What is Citrulline Malate?
Citrulline Malate is a compound consisting of L-Citrulline, a nonessential amino acid that is primarily found in melons, and malate, an apple derivative. Malate, a tricarboxycylic acid cycle (TCA) intermediate – the TCA cycle is a major producer of aerobic energy within the mitochondria.
Citrulline in the form of citrulline malate is sold as a performance-enhancing athletic dietary supplement, which was shown to reduce muscle fatigue in a preliminary clinical trial. The rind of watermelon (Citrullus lanatus) is a good natural source of citrulline. Many sports nutrition specialists believe that Citrulline Malate has the potential to be the next big thing in helping to redefine human athletic performance.
Citrulline is a non-essential amino acid that is an important intermediate in the urea cycle, functioning along with Arginine and Ornithine to rid the body of ammonia, a byproduct of protein metabolism. ; Because Citrulline is a precursor of Arginine, it provides a readily available source material for Arginine production, which in turn, can be used for the production of Nitric Oxide (NO). ; NO plays a fundamental role in vascular function and blood flow. ; Citrulline therefore, not only supports detoxification pathways, but also supports NO production and a healthy cardiovascular system.
L-Citrulline is one of the three amino acids in the Urea cycle alongside L-Arginine and L-Ornithine; it turns into L-Arginine after absorption and being sent to the kidneys, so it is actually a better method of getting supplemental L-Arginine into the blood rather than L-Arginine itself
Relationship between L-Citrulline and Arginine
L-Arginine and L-citrulline are two amino acids bundled into a single powerful supplement. L-Arginine is an important factor in muscle metabolism and is a precursor for nitric oxide, which promotes increased circulation by relaxing blood vessels. L-Citrulline helps the body rid itself of ammonia, a by-product of exercise. This clearing enables the body to recover after a workout.
Citrulline is known as a non-protein amino acid. That is, it is not a necessary amino acid to act as a building block for protein. First found in the rinds of watermelons, citrulline can be derived internally via two reactions; as part of the urea cycle or via the nitric oxide synthase reaction shown above. As stated before, new research has begun looking at citrulline as a way of providing endogenous arginine due to its ability to escape being metabolised by our digestive system.
Citrulline can be converted to arginine with the help of two enzymes; argininosuccinate synthetase (ASS) and argininosuccinate lyase (ASL), however the reaction can be quite energetic. In other word, it requires ATP, our body’s fuel in order to complete this reaction. Now the story gets complicated. If we require energy to convert citrulline to arginine, why then would we bother switching to oral supplementation of citrulline as a way of providing nitric oxide and with prolonged energy and endurance? The answer to this question may lie in the fact that while both amino acids have its drawbacks in their capability to produce nitric oxide, perhaps citrulline fares slightly better.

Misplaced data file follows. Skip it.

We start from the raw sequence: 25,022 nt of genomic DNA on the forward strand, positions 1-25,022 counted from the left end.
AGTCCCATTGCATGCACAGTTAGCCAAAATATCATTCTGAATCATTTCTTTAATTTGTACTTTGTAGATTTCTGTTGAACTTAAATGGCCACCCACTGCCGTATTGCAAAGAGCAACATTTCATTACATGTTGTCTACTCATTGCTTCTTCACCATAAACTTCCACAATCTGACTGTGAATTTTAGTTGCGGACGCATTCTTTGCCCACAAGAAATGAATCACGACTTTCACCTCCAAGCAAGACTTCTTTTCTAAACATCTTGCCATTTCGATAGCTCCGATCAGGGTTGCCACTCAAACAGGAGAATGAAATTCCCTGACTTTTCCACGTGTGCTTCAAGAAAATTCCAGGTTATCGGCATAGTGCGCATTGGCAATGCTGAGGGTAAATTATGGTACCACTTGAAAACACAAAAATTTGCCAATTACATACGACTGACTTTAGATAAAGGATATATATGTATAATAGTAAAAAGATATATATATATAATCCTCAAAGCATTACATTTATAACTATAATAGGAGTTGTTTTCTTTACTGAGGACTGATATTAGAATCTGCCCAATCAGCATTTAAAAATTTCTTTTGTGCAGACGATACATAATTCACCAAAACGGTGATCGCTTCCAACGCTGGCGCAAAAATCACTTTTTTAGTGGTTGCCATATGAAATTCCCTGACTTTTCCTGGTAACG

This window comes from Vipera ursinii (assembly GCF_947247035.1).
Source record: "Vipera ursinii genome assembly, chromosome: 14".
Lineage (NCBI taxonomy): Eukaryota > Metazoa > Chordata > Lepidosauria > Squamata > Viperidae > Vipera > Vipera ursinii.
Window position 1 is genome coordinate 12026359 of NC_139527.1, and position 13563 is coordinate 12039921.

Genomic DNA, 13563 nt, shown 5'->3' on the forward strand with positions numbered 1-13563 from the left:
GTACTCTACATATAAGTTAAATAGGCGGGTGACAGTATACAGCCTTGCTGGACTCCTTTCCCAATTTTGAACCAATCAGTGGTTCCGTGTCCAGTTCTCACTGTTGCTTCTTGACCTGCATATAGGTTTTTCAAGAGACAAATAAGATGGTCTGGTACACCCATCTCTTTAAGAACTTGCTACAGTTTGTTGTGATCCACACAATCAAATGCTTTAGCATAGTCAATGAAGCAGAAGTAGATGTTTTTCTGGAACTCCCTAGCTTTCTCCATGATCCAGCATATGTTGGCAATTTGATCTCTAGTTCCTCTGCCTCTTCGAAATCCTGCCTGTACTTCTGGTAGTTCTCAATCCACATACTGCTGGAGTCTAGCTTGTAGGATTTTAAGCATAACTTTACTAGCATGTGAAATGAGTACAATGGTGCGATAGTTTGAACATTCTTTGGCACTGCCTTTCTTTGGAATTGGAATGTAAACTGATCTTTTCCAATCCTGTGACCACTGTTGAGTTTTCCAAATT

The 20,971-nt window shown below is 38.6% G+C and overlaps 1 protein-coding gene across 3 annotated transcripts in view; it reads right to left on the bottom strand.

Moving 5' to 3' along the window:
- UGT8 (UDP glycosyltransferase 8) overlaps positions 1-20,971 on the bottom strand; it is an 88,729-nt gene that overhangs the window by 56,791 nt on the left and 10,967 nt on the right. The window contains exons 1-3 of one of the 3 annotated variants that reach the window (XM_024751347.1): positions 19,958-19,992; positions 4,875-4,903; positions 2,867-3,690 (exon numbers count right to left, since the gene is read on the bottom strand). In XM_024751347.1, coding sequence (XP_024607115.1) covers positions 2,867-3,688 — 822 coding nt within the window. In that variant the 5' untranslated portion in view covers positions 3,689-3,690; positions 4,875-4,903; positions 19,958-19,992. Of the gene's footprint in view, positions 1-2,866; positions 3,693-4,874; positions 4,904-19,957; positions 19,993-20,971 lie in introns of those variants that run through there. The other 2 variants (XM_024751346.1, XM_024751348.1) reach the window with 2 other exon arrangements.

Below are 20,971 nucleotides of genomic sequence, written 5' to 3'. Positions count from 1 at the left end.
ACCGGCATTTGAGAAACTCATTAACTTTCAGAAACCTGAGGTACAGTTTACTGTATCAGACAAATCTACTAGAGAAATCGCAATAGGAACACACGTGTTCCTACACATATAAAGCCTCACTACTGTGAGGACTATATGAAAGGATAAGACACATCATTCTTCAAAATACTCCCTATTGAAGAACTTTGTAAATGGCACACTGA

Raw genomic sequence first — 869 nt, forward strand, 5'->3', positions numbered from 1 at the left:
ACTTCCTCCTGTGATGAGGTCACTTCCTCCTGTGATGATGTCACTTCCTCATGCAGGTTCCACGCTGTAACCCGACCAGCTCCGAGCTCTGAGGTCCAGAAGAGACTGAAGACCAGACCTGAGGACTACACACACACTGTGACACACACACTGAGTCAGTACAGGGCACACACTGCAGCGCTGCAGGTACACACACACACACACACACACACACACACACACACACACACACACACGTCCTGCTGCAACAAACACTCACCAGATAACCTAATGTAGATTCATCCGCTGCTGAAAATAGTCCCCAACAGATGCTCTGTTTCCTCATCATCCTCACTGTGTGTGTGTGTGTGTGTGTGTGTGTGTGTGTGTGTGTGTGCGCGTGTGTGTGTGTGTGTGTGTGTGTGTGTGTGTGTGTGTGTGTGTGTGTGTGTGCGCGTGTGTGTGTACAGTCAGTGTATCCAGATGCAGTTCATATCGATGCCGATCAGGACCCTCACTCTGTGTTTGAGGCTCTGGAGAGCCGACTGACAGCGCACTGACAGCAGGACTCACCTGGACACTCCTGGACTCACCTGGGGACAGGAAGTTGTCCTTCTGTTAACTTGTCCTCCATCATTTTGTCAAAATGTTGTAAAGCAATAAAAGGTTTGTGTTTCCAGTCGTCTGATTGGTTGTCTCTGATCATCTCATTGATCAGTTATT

Arginine is an amino acid that is considered conditionally essential. That is, depending on your health and development status, arginine may or may not need to be supplemented through outside sources.
There is no doubt that both arginine and citrulline are great amino acids in their own right with several positives. While there is quite a lot of evidence in favour of oral supplementation of citrulline over that of arginine, research is still in its early days and better conclusions are still a long way off. However, with all the benefits mentioned above as well as its rising potential as an anabolic agent capable of promoting muscle protein synthesis, citrulline is gathering more and more interest in the exercise, bodybuilding, athletic and sports science community.
How does citrulline malate work?
As an intermediate in the urea cycle, Citrulline aids in the removal of endotoxins such as lactic acid and ammonia, which can impair exercise performance. These endotoxins are produced through intense physical activity, protein metabolism, and catabolic states.
Research also suggests that citrulline is possibly more effective than arginine for enhancing plasma arginine levels. This is because of Citrulline’s effects on endogenous arginine synthesis – meaning that Citrulline Malate may be a superior alternative to arginine for regulating nitric oxide production, growth hormone release, insulin and creatine production. Citrulline Malate has also been shown to (at doses as low as 6 grams a day) to significantly reduce muscle fatigue, increased ATP production by around 30%, and caused a dramatic increase in phosphocreatine levels after exercise.
Benefits of taking citrulline malate supplements
L-Citrulline is a natural amino acid that supports sports performance and good health, while at the same time helping the liver detoxify. L-Citrulline helps the body rid itself of ammonia, a by-product of intense exercise. This clearing enables the body to recover after a workout, and it frees ATP energy for enhanced uses such as respiration and signal transduction.
- Increased Nitric Oxide Production